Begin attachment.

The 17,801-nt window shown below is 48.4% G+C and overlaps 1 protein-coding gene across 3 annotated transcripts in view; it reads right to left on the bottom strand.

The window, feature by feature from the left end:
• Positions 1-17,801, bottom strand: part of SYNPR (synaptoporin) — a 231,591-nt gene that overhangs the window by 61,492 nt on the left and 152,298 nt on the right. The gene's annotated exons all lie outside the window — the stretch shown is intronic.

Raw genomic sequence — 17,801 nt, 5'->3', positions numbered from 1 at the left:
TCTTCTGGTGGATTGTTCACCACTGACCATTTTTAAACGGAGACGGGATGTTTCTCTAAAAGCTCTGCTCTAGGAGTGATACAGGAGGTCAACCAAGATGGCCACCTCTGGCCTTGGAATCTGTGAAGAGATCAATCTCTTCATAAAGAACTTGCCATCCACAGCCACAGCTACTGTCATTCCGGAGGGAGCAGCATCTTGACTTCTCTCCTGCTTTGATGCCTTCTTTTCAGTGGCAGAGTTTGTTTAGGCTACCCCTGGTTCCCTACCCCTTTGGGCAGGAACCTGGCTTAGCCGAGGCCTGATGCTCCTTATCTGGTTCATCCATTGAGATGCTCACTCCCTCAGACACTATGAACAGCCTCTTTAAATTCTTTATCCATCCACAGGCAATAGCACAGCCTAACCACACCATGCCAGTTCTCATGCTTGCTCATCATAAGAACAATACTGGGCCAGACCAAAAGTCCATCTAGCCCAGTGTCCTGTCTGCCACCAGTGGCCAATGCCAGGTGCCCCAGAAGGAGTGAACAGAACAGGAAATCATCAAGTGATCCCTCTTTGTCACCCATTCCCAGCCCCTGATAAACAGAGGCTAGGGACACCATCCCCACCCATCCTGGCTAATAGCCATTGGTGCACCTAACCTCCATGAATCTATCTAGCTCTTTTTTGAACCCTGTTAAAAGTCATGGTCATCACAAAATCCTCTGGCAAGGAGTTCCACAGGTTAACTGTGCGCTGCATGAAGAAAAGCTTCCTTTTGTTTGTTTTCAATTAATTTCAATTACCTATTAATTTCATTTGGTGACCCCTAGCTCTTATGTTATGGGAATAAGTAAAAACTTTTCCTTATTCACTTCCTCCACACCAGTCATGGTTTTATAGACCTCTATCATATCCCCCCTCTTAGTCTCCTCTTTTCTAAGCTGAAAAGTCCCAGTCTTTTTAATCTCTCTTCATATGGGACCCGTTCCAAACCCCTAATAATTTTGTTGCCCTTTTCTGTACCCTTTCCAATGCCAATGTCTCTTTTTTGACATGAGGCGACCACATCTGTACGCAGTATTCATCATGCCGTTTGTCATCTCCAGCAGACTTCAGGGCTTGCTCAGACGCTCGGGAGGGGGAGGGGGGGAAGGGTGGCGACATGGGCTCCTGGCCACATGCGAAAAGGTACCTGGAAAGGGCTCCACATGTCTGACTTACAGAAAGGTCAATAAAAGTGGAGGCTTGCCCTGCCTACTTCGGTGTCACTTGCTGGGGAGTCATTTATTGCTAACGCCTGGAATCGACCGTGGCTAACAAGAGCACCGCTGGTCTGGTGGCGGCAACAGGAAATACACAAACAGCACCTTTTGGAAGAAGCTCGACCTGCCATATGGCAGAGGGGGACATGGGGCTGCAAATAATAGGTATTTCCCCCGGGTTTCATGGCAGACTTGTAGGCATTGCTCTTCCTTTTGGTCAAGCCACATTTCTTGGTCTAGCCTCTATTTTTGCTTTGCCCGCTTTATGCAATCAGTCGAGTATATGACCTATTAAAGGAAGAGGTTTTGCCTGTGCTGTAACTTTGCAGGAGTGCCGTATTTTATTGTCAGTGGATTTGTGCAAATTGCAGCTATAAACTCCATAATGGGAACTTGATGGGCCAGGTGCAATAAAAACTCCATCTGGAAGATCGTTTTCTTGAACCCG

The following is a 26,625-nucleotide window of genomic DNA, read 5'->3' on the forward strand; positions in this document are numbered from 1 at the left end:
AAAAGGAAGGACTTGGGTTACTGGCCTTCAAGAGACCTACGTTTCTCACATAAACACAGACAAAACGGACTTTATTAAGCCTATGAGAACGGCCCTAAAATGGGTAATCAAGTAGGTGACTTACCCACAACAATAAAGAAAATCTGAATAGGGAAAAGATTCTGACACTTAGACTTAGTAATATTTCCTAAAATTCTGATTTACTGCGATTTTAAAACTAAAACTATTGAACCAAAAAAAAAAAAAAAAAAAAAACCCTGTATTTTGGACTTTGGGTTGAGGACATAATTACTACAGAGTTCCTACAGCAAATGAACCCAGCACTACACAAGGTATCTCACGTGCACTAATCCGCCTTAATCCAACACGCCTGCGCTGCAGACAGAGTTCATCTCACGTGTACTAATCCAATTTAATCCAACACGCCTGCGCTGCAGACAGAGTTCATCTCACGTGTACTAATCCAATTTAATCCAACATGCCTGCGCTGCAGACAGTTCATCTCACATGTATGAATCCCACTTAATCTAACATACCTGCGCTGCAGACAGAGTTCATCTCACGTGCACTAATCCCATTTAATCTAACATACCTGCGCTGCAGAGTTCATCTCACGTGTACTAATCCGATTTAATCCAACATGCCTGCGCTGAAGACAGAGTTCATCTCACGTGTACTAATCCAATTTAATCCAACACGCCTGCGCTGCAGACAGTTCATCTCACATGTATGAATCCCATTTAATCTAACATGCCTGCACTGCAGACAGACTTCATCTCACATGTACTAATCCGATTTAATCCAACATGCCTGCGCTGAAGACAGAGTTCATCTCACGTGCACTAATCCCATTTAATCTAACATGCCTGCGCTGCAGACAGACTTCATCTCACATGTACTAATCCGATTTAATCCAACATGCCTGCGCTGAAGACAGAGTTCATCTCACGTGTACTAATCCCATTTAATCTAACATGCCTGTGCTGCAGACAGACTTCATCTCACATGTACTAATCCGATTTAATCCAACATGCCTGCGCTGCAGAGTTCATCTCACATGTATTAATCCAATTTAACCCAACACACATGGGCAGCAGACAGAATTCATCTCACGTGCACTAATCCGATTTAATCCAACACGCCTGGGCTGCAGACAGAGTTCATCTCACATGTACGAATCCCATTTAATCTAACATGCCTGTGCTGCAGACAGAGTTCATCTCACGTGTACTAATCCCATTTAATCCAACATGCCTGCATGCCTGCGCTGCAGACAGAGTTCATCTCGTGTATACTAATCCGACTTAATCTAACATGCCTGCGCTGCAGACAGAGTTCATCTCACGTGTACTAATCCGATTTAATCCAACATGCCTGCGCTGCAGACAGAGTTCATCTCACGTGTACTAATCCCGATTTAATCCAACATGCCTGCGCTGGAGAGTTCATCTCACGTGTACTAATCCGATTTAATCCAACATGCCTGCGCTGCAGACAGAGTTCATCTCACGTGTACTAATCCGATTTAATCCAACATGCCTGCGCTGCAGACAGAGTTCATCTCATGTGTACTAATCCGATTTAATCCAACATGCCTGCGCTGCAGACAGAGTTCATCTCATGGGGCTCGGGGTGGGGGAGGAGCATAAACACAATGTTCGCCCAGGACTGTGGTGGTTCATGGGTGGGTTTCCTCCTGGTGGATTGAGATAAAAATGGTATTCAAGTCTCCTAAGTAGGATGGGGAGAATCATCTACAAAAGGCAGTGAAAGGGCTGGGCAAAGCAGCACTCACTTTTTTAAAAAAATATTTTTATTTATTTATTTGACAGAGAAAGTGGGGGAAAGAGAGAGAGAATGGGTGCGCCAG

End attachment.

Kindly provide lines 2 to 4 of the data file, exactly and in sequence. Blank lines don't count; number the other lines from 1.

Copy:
The window, feature by feature from the left end:
• Positions 1-17,801, bottom strand: part of SYNPR (synaptoporin) — a 231,591-nt gene that overhangs the window by 61,492 nt on the left and 152,298 nt on the right. The gene's annotated exons all lie outside the window — the stretch shown is intronic.

Raw genomic sequence — 17,801 nt, 5'->3', positions numbered from 1 at the left: